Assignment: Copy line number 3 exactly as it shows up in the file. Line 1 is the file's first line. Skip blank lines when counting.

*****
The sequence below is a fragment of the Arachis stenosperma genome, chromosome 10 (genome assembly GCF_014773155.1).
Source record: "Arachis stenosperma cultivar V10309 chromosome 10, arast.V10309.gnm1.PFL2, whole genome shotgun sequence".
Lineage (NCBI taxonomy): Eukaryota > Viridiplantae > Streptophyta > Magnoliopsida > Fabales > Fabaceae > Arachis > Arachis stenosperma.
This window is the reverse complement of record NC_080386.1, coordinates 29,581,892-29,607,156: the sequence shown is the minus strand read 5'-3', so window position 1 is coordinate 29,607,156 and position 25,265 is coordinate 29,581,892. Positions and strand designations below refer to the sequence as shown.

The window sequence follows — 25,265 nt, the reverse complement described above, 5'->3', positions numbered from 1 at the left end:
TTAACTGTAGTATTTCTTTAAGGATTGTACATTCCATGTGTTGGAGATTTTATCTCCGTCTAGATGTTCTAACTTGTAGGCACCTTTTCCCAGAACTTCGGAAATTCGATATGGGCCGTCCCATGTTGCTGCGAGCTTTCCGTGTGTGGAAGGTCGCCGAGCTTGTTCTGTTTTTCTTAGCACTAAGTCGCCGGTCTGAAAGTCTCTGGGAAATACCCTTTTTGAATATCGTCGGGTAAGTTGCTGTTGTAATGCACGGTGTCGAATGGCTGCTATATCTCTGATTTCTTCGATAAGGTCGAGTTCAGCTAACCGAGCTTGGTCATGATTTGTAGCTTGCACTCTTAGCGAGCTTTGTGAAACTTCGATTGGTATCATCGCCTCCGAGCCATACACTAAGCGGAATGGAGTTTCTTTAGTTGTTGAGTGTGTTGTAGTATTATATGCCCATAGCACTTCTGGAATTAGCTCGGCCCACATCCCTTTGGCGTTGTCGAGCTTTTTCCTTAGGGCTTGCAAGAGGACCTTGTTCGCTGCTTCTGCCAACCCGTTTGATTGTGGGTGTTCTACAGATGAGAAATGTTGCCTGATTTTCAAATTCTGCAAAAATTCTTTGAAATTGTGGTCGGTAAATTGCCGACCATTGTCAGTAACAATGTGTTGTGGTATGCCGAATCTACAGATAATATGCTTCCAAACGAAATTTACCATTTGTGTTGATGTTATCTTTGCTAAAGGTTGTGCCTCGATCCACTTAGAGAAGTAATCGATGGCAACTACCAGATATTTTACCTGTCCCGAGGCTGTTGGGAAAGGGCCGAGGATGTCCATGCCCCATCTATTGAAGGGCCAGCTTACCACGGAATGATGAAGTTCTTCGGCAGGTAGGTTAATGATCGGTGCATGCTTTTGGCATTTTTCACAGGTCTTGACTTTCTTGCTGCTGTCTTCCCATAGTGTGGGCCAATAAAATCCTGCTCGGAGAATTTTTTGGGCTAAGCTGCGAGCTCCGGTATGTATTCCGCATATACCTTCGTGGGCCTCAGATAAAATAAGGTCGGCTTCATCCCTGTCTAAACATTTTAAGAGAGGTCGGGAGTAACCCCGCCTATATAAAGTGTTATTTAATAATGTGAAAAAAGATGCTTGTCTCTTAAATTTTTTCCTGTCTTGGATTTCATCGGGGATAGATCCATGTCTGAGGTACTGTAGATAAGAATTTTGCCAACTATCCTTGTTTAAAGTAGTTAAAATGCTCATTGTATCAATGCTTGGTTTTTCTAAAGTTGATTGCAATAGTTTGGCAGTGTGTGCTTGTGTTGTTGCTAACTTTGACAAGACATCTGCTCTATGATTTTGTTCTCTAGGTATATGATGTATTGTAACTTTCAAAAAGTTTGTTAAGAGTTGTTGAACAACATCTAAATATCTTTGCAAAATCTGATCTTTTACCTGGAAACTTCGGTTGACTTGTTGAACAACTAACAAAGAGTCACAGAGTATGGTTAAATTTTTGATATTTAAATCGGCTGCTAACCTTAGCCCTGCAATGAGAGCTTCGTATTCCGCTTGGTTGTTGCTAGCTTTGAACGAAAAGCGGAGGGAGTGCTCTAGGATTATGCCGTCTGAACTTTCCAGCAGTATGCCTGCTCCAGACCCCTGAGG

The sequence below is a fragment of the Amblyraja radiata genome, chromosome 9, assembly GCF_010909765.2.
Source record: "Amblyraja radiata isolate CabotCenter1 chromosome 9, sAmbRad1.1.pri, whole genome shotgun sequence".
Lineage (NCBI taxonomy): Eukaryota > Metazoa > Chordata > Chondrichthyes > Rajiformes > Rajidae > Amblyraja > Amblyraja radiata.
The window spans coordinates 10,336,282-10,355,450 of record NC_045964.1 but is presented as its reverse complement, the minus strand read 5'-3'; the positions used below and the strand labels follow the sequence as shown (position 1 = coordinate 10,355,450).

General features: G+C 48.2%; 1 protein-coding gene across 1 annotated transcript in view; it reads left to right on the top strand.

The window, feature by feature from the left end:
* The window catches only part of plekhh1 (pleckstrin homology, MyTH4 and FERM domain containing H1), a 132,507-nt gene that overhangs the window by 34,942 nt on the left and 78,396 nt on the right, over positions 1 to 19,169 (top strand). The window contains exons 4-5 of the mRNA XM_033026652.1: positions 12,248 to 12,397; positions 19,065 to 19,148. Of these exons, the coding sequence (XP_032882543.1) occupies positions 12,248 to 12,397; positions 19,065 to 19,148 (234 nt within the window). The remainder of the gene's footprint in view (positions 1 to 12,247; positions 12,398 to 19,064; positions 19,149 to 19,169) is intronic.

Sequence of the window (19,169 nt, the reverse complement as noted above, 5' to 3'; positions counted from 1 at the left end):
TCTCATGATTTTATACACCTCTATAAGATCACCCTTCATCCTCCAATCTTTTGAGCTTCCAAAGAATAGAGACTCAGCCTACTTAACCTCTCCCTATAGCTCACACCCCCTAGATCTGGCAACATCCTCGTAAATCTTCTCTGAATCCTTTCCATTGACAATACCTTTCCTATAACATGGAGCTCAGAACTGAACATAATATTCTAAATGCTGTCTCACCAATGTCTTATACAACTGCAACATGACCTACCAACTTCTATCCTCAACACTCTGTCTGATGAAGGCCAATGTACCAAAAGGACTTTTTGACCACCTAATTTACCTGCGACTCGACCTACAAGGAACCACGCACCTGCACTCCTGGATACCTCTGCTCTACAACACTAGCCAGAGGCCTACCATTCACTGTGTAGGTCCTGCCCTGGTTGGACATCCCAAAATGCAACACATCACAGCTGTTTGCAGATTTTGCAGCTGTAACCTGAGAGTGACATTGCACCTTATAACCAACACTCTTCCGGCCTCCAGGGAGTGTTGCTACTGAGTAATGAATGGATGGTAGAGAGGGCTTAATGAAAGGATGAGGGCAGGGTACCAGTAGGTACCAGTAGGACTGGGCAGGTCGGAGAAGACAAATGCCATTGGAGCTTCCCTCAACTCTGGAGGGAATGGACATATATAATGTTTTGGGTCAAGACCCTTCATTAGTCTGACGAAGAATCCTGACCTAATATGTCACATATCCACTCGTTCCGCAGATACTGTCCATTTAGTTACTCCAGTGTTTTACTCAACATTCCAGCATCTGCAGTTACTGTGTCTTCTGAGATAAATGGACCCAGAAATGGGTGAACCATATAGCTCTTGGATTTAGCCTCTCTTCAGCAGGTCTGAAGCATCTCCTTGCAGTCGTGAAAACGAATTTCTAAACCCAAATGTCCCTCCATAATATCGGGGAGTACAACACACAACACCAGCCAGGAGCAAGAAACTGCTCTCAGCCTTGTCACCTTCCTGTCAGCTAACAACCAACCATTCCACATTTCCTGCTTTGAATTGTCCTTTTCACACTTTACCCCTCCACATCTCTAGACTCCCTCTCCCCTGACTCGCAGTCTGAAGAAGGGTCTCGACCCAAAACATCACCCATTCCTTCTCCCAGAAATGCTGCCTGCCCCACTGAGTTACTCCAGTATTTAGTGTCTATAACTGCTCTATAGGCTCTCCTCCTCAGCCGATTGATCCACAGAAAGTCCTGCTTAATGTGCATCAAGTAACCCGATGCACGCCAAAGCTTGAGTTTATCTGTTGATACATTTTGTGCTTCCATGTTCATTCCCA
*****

Lineage (NCBI taxonomy): Eukaryota > Viridiplantae > Streptophyta > Magnoliopsida > Fabales > Fabaceae > Arachis > Arachis stenosperma.